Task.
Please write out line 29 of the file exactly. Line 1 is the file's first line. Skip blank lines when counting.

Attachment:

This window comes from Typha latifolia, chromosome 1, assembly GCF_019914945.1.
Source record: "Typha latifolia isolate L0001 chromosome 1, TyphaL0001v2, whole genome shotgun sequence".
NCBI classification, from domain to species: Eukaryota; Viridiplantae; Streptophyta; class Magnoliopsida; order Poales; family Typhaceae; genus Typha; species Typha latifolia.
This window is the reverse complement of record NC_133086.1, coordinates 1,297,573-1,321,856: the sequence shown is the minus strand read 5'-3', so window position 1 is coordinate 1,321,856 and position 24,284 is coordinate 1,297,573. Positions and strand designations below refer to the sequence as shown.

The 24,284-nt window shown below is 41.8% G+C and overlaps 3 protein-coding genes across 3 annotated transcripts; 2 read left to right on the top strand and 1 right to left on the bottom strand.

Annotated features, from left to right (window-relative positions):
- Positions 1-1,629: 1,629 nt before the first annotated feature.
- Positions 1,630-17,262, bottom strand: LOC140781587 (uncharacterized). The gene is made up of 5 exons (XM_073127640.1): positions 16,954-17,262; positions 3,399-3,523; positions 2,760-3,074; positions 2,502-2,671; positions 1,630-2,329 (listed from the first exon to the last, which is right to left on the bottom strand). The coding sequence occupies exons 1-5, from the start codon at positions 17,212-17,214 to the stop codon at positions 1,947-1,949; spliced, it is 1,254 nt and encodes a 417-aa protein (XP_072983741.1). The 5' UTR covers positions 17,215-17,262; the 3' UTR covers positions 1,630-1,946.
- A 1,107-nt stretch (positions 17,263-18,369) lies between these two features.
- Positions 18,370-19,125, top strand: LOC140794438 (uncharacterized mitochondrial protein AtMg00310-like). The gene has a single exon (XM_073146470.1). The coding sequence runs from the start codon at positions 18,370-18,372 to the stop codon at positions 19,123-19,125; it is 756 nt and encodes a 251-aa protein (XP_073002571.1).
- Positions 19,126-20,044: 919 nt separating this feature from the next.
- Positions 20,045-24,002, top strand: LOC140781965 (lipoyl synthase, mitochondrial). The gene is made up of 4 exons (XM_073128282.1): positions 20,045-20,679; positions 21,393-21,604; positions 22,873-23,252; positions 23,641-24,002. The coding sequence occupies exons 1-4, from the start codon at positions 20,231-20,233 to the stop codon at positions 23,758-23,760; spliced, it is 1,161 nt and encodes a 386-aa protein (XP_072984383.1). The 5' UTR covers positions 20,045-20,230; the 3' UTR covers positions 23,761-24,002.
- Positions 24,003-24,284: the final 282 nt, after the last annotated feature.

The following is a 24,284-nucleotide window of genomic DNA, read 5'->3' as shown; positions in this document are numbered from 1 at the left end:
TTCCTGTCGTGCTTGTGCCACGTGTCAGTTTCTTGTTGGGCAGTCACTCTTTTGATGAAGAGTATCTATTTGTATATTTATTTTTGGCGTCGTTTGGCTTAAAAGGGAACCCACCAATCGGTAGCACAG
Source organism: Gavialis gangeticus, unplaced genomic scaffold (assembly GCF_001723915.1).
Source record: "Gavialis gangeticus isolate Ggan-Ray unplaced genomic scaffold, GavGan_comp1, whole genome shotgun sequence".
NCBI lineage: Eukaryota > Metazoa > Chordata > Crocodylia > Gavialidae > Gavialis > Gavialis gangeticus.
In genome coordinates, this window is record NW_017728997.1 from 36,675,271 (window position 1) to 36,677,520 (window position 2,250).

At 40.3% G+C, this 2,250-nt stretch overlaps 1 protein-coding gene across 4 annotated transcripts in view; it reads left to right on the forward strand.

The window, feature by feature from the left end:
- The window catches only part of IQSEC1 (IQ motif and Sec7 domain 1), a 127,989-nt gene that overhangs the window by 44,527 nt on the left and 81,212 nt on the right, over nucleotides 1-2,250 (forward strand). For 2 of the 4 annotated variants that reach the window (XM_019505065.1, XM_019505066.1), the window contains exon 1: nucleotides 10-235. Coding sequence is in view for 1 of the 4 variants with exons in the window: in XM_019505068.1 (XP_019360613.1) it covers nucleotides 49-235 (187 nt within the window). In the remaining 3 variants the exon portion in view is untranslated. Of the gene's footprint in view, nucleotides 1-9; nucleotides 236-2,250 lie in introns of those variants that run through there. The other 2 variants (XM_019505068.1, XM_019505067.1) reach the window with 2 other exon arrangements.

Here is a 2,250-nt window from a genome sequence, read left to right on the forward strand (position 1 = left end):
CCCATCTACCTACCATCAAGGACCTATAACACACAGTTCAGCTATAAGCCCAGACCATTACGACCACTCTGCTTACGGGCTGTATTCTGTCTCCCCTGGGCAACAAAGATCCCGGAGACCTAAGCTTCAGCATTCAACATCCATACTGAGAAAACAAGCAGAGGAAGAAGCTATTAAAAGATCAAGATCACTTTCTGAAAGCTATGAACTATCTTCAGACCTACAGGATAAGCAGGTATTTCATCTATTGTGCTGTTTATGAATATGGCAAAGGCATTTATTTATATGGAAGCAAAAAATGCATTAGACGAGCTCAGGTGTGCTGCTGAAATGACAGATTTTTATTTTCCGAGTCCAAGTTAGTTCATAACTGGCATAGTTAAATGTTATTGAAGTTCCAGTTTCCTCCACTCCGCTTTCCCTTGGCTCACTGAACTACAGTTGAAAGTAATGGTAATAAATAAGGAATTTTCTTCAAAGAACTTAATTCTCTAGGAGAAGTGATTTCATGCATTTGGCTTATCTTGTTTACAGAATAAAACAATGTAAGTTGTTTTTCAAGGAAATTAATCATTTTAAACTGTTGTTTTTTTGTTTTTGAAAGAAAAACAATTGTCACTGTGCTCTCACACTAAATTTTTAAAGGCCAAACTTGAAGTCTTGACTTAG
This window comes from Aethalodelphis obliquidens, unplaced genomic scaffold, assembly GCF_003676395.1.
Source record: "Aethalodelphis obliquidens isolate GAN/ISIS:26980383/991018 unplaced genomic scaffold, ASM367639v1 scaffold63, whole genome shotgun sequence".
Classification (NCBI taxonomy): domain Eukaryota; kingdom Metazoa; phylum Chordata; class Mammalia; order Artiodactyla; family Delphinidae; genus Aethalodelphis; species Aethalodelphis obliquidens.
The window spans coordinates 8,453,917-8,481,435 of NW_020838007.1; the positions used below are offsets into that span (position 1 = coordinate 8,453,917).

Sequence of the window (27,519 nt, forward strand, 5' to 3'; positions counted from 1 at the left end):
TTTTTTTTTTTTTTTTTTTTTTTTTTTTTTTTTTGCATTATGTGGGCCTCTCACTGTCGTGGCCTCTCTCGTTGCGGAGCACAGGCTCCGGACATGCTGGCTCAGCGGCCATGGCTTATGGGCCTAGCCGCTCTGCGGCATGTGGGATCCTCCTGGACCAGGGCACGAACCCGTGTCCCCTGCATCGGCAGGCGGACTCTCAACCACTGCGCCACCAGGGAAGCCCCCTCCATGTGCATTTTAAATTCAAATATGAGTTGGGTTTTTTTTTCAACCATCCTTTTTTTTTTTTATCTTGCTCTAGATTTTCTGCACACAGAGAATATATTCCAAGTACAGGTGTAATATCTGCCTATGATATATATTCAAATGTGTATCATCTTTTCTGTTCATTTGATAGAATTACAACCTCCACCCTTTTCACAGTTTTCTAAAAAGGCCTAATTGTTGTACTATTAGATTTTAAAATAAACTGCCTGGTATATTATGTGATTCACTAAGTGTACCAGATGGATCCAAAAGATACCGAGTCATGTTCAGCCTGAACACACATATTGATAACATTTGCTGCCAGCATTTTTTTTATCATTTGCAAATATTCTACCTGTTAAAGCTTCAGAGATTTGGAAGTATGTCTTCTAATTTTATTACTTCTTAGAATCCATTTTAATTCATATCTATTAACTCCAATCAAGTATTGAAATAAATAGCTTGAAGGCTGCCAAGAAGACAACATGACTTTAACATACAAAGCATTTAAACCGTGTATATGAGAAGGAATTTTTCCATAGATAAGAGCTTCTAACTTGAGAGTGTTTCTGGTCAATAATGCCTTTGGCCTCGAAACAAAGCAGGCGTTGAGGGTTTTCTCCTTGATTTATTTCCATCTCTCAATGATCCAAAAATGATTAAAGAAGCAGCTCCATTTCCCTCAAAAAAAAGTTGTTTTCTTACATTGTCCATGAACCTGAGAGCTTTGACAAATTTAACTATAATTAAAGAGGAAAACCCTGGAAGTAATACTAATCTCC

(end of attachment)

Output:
Sequence of the window (27,519 nt, forward strand, 5' to 3'; positions counted from 1 at the left end):